I expected something akin to culture shock in January when I began my semester abroad in Costa Rica. The program was through the Organization for Tropical Studies and focused on tropical biology and conservation. We spent three and a half months at six research stations, frequently with no internet or hot water, doing fieldwork that required tall rubber boots to protect from snakes. We met farmers who work hard to produce goods like coffee or sugarcane and can only hope for favorable weather to make a profit that year. We got caught in the rain doing field research, watched sunsets on the ocean, spent hours identifying insects under microscopes and plants under hand lenses, picked cocoa fruit that would make the chocolate we later ate, and slept on long bus rides after nights full of dancing. Over those three and a half months, the twenty-eight of us were never apart for longer than a few hours; during our homestays in San José, the first thing we did with our free time was pile into a bus headed for San María de Dota to visit one of our Tico friends. The most privacy I had was when I showered; at all other times, there were six, ten people in a room with me.
I returned to the U.S. after a full day of flying, exhausted but happy to see my dad who picked me up from the airport. Driving home, I expected to feel something – joy, sadness, excitement – but I was too tired to react to the sights of the roads close to my home. My dog would have none of it, happily barking and whining when she saw me, running in with her eyes nearly shut from sleepiness, her tail hitting against kitchen cupboards. I closed the door to my room later and thought then I would feel something, but still, nothing. I smiled a little at the sound of frogs in the pond behind my house and then fell asleep.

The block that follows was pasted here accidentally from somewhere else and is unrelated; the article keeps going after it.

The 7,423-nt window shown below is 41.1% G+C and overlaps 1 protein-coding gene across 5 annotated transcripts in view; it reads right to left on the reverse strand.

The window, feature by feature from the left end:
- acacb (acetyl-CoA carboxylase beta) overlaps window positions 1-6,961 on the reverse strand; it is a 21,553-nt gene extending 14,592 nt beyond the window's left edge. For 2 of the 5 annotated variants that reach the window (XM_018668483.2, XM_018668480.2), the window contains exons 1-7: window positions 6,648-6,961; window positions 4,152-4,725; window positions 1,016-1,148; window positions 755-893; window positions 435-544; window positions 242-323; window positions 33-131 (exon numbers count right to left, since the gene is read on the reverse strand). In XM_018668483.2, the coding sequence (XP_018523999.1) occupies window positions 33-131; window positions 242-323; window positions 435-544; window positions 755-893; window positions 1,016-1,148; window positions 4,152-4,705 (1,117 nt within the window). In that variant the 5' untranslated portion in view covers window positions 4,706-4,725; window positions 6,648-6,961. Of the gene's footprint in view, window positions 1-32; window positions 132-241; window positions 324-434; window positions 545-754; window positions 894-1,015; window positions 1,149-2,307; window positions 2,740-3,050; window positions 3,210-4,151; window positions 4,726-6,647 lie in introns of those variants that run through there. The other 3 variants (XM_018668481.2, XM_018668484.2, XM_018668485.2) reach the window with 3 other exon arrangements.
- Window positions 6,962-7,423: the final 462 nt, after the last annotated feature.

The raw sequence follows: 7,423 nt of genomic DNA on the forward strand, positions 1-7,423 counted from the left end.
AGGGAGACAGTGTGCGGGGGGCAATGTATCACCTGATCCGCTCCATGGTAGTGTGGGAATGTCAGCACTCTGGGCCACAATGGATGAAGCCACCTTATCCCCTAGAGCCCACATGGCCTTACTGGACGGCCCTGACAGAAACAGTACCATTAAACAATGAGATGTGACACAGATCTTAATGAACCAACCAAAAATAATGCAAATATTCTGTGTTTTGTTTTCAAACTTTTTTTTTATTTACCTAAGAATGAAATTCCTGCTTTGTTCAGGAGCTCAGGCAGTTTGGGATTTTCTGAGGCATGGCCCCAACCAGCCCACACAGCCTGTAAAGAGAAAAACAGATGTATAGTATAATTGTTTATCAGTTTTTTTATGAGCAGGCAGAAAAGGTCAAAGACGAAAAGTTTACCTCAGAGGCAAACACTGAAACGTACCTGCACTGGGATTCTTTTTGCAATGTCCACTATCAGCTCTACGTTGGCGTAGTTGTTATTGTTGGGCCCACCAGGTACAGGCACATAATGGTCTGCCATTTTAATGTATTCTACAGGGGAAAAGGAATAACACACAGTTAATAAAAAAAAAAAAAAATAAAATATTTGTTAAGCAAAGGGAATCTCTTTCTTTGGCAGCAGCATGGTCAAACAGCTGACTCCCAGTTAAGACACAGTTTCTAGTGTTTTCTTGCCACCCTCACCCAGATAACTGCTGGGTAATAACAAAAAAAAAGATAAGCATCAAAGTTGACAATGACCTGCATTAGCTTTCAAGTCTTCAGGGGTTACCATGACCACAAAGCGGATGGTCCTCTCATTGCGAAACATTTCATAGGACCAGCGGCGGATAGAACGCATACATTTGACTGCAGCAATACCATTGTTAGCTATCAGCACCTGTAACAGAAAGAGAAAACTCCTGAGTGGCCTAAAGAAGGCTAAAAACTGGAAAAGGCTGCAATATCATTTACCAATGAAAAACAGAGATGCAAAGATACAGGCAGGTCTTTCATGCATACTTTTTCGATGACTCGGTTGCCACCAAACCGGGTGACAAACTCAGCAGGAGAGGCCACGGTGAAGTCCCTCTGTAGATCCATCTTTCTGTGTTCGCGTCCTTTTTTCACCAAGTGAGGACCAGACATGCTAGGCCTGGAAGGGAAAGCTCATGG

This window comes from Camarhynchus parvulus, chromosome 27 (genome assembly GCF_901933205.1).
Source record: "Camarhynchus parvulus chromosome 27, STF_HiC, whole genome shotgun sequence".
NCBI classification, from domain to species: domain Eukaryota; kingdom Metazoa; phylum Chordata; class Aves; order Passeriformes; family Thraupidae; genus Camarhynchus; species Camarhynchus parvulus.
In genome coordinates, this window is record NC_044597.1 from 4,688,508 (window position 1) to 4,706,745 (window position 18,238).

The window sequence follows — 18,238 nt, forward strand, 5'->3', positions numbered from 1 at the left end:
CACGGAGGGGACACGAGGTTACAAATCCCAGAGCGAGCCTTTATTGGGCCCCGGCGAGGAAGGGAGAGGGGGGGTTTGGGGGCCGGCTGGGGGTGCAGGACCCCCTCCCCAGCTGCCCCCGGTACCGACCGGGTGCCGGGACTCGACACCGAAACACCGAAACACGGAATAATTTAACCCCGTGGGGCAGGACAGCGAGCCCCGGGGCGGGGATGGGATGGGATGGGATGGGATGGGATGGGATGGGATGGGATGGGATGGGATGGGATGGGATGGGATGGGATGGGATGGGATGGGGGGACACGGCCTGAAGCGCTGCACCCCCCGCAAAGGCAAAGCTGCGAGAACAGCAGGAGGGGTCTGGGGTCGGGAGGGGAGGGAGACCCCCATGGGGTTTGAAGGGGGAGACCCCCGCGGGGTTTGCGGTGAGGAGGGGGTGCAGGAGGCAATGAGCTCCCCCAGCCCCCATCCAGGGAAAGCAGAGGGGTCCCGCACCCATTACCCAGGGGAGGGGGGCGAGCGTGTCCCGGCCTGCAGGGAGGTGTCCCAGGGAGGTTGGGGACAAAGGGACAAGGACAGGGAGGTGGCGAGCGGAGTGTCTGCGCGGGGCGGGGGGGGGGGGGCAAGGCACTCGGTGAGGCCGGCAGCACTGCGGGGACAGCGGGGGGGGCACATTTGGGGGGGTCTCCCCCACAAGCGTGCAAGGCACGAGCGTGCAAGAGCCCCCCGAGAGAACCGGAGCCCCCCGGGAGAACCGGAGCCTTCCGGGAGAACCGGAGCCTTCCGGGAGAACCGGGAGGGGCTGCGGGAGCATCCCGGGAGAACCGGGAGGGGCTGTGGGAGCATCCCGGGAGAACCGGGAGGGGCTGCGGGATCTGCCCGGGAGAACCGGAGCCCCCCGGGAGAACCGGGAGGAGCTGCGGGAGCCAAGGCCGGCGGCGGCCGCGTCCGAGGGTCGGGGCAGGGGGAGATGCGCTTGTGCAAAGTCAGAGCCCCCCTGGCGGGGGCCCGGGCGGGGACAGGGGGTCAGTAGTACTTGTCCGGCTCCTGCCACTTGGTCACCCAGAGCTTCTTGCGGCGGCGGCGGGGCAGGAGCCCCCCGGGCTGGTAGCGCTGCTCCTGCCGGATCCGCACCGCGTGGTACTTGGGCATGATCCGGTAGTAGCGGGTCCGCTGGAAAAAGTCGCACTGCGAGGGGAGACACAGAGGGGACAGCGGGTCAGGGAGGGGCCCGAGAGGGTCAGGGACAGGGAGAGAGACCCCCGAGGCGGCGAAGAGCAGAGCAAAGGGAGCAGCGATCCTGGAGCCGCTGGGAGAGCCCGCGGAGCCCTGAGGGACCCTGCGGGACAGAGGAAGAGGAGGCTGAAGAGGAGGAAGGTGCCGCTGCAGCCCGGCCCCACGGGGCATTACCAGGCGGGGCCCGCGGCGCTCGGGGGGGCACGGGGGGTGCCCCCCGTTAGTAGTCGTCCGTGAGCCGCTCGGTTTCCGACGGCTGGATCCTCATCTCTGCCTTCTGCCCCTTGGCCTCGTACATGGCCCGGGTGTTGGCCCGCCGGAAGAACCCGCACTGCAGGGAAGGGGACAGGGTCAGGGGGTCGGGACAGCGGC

The next day, my dad and I went to the mall to buy a cell phone for me because mine had broken right before Costa Rica. I immediately noticed how huge the mall was – three floors – and filled with anything you could want (except books, for some reason). There was even stuff you couldn’t possibly want but advertisements were everywhere, convincing you that you did. While I was buying the phone, the woman working there tried pushing all these extra accessories, most of which I didn’t need. Those I did, I noticed, were plastic-wrapped in a plastic box, handed to me in a plastic bag. On the drive back, I looked out the window at long empty fields devoid of trees next to the four-lane highway, the trees cut down to make room for more houses or stores. Today, I was walking my dog and stopped for the first time to look at one of the few trees on the walk. I saw simple opposite leaves with pinnate venation, as well as big interpetiolar stipules, and the thought that this far away from Costa Rica what I’d learned was still applicable made me smile. I passed big houses with huge lawns; meeting no one on my walk but being passed by numerous people in cars talking on their phones.
And now, finally back home after a long semester, I’ve finished most of the things I wanted to do when I got home. I’m sitting in a quiet room, listening to the frogs outside, looking at pictures of my last few nights in Costa Rica. I’m thinking about how different a lifestyle it was; today I asked my dad to buy vegetarian patties when he left for the supermarket. He came back with chicken patties and, when I asked him about it, gave me a look that seemed to say, “Why would anyone want vegetarian chicken?” My apple cores and banana peels are going into a garbage can heading for a landfill. There are so many bottles of water in my kitchen. My shower pumps at least twice as much water as anything I’d experienced the last four months. I feel I can’t live like I promised myself in Costa Rica, when I could walk through a rainforest that wasn’t yet cut down or admire an animal yet unaffected by climate change.
I’ll return to Costa Rica, undoubtedly, but until then, I have to find a way to merge these two lifestyles. Looking at the friendship bracelet Chesca made for me, I know I will see everyone again eventually. I miss you guys. See you soon.
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